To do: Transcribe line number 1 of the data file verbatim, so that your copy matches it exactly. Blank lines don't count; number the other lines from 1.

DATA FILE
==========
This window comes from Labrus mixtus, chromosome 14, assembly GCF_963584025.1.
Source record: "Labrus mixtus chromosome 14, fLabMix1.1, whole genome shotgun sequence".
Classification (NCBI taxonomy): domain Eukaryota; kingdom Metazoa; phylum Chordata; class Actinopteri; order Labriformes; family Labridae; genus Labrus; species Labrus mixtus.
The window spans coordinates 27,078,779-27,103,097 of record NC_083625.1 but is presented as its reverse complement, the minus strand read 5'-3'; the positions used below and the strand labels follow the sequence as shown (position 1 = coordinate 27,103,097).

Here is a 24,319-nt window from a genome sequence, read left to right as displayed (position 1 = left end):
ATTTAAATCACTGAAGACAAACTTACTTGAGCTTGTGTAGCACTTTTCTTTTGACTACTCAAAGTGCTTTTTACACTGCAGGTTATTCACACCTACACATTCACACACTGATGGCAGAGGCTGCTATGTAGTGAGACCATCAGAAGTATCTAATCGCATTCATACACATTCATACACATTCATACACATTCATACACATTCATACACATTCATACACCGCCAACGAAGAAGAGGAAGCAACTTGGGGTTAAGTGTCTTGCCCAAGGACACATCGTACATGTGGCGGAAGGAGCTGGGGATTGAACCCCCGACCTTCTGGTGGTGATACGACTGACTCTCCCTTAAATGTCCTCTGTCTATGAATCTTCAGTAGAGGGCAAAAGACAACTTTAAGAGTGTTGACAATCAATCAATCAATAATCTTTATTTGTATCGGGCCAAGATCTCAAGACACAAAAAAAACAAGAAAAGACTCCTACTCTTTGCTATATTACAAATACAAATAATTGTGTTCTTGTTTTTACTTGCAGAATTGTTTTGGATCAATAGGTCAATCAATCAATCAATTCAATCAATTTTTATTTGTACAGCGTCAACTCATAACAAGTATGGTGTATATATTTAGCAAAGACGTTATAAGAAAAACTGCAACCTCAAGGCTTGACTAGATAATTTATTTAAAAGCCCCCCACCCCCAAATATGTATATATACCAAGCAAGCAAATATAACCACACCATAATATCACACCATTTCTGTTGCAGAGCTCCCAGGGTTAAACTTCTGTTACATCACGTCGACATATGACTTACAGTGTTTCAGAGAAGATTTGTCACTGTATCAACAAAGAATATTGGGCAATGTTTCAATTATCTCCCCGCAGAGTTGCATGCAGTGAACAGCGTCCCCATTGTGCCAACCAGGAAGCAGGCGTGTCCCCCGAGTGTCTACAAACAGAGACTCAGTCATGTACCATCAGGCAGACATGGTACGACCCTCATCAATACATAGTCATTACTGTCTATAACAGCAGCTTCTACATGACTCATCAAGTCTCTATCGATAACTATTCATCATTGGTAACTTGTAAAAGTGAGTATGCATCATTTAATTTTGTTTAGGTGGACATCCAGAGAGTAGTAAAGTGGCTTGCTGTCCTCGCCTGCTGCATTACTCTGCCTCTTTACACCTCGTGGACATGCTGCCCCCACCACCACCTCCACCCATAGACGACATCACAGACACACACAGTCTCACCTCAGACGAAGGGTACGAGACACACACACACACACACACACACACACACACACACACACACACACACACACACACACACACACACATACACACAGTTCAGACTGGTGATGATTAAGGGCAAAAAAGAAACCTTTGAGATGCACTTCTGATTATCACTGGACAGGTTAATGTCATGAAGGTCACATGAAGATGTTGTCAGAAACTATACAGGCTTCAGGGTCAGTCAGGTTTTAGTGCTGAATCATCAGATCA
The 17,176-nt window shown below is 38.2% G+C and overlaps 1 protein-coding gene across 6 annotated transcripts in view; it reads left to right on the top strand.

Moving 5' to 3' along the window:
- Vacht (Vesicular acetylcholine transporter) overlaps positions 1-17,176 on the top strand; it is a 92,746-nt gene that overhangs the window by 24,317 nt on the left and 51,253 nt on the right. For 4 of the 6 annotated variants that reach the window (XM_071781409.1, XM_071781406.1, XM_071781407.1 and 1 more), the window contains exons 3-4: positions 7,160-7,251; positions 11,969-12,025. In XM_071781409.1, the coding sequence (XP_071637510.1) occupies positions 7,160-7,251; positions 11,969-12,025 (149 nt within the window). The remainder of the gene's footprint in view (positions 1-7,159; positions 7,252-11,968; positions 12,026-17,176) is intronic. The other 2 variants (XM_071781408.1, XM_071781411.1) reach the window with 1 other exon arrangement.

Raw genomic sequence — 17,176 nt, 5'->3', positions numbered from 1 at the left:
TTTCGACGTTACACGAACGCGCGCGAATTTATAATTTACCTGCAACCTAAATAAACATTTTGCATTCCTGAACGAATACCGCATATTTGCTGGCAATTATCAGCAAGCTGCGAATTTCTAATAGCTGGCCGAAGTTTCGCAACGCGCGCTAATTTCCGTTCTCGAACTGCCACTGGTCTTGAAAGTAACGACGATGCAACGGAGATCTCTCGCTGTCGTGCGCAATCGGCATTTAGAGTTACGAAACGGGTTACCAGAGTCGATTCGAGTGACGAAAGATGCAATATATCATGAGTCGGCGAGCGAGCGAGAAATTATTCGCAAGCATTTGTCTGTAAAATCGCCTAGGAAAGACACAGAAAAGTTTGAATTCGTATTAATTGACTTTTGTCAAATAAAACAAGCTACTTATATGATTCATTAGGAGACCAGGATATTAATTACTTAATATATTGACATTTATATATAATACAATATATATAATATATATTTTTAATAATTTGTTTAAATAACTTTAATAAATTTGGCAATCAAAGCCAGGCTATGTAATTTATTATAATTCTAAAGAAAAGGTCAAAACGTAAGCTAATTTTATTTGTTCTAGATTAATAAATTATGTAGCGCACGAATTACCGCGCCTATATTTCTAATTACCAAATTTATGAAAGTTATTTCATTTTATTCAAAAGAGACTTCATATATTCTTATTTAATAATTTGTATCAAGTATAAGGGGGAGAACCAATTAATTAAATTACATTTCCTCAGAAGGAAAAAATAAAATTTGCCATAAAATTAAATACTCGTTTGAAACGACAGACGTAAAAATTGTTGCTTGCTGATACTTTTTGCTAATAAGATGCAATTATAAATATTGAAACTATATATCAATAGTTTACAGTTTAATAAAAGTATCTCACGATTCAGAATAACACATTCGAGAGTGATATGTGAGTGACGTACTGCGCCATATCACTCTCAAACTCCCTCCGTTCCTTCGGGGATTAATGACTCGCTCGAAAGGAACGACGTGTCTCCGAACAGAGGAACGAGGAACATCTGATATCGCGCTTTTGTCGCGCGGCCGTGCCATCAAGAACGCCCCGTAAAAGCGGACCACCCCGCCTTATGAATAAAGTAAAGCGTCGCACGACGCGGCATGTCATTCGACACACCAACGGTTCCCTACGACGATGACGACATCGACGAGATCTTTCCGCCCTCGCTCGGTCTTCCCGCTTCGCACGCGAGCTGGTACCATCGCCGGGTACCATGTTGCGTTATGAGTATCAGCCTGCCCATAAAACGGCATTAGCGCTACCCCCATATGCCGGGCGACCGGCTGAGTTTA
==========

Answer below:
This window comes from Labrus mixtus, chromosome 14, assembly GCF_963584025.1.